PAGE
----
There is not a day that goes by where I don’t have thoughts rushing through my mind…and each one of them elbow each other and wave their arms about to get my attention, my energy. It’s a daily occurrence, even when I’m not actively thinking.

So what’s wrong with that I hear you ask?

…Well here’s the thing, my mind loves to be in control, it loves to instruct me, guide me and protect me – that’s its job. It’s driven mostly by my learnt behaviour, the influence of others and my environment.

But then, then there is the self-talk! It’s like having a close sibling, but a loud annoying one.

I seem to have a love/hate relationship with my inner voice. She can be very rational in her thinking so that when I’m about to cross a busy street, she’ll pipe up and say, “Look before you cross!”….Duh! I know that! What do you take me for?

…But mostly she is mumbling to me constantly, saying “I am…. not worthy, not good enough, what if they don’t approve of me? Am I acceptable? I don’t know enough, I feel like a fake, he doesn’t love me, my kids think I’m stupid”…yes, that’s correct I have these thoughts rushing through my mind on a daily basis.

Why? The answer is simple: I live in my mind and not in the present time.

What I do know is that these thoughts have limited me on many occasions. They have limited my potential as a wife, mother and professional. When I think back on my life I remember the days as a little girl around the age of 5 years old, how fearless I was, how trusting I was, how passionate I was, how excited I was, and mostly how tired I’d feel at the end of each day, not wanting to close my eyes in case I missed out on what was happening around me. I felt like I wanted to be awake 24/7 because life was so full of great experiences.

So what has changed since growing up?


I seemed to have developed the ability to live in the past and worry about the future, until a few weeks ago when I was asked to do some homework for a professional and personal development course I’m completing. The homework consisted of asking for honest feedback from my friends and family, of posing a question that would enable me to see myself through others’ eyes. It forced me to be vulnerable, to put myself out there for possible rejection, or scrutiny.

There I go again -living in my head- viewing the potential outcome as negative only….well I was physically moved to tears by the responses- more than 100 of them- and every single one had a positive response about how they view me and my strengths. Which brought me to realise how much I may overcomplicate or overanalyse things, particularly when it comes to my idea of myself.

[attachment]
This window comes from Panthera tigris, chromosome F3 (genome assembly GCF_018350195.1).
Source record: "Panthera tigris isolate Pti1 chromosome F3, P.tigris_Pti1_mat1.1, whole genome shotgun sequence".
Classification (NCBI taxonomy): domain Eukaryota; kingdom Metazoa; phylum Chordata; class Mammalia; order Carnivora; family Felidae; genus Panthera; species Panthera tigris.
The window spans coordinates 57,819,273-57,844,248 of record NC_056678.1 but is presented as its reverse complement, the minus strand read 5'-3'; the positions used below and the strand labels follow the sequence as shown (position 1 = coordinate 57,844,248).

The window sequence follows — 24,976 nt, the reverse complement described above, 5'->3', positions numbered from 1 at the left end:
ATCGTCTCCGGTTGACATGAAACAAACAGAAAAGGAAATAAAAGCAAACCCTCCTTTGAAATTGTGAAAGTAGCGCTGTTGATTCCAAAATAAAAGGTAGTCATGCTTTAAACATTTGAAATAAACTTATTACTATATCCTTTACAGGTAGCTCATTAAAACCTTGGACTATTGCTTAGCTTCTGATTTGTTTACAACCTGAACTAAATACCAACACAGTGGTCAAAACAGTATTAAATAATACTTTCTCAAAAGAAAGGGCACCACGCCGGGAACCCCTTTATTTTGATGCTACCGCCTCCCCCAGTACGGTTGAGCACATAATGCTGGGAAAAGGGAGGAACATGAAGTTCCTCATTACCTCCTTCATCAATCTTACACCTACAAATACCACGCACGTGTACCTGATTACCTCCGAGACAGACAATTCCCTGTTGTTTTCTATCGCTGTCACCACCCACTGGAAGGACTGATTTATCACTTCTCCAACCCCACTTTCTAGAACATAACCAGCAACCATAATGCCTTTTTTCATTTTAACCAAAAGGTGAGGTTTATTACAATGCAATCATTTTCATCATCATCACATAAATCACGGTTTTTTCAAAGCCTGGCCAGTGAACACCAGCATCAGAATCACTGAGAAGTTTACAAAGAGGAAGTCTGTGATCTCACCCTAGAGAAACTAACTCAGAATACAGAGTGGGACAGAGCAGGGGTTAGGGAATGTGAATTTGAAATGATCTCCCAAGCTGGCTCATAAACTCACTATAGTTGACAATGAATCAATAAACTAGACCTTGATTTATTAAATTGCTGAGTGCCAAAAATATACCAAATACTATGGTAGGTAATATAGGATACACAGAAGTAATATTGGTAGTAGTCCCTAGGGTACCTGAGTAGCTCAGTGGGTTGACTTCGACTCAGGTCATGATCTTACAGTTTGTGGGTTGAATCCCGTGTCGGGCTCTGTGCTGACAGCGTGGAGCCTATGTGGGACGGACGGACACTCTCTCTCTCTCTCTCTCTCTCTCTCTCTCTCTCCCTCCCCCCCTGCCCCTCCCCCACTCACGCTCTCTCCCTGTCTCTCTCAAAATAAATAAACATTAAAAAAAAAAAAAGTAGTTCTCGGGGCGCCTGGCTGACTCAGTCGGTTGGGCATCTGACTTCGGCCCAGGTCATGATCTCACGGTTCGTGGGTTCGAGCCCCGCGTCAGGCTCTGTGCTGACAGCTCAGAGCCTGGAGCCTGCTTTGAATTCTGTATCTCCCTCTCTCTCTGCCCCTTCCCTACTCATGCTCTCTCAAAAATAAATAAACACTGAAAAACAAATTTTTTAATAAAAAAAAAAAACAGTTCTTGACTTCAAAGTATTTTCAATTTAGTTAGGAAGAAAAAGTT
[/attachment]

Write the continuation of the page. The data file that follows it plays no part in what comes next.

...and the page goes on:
Every person has a deep burning purpose in them so when your belief in yourself and in that purpose falters, try and see yourself and your strength through the eyes of someone who knows you – lift yourself up with this “borrowed” belief. Don’t let your own self-talk and self-criticism hold you back. Don’t let it convince you not to shine your light – you are unique – be your light and embrace yourself so you may be the light for others also.


How did I do this? By turning towards trust – trust in myself, trust in my ability, and trust in others. Through the ancient practise of meditation. With the movement of yoga and by surrounding myself with situations, people and places that serve me. Being grounded in nature is also vital, by placing my bare feet on the ground I can connect energetically with Mother Nature (much like skin to skin).

I remember as a child spinning around with my arms outstretched then collapsing on the earth and laughing till the tears ran. I felt so free and it was such simple excitement.

When was the last time you behaved like a child?



So here are my beautifully simple tips to living in the present:

  1. Laugh more. Learn to laugh at yourself.
  2. Don’t believe everything yourmind has to say, it can lead you astray! Remember, thoughts can be addictive too, don’t always give them the energy they demand. If it helps, sing your worries – it can lessen the ‘heat of them.
  3. Be in communication. Talk out loud or voice your thoughts to a friend. Remaining silent or silently talking to yourself will perpetuate self-criticism and fuel negativity.
  4. Lean into uncomfortable situations, as scary as they may seem. Embrace them; you’ll never know the outcome till you experience it…and what if it’s great?
  5. Don’t be shy in borrowing the positive perceptions of yourself from others; they can often be helpful when you’ve lost faith in yourself.


…So will you be your valentine?


When you truly love yourself – complete with imperfections – no other Valentine’s gift could be as satisfying or sweet. This Valentine’s Day is the perfect time for you to gift yourself some love, regardless of whether you have a partner or not. Spend the time to shower yourself with positive feedback, to give your brain and body some much needed respite from self-doubt and self-perceived limitations.

Yours in Health,




Written by Caron Von Bardeleben, edited by Carmen Jose for Evolving Health Clinic

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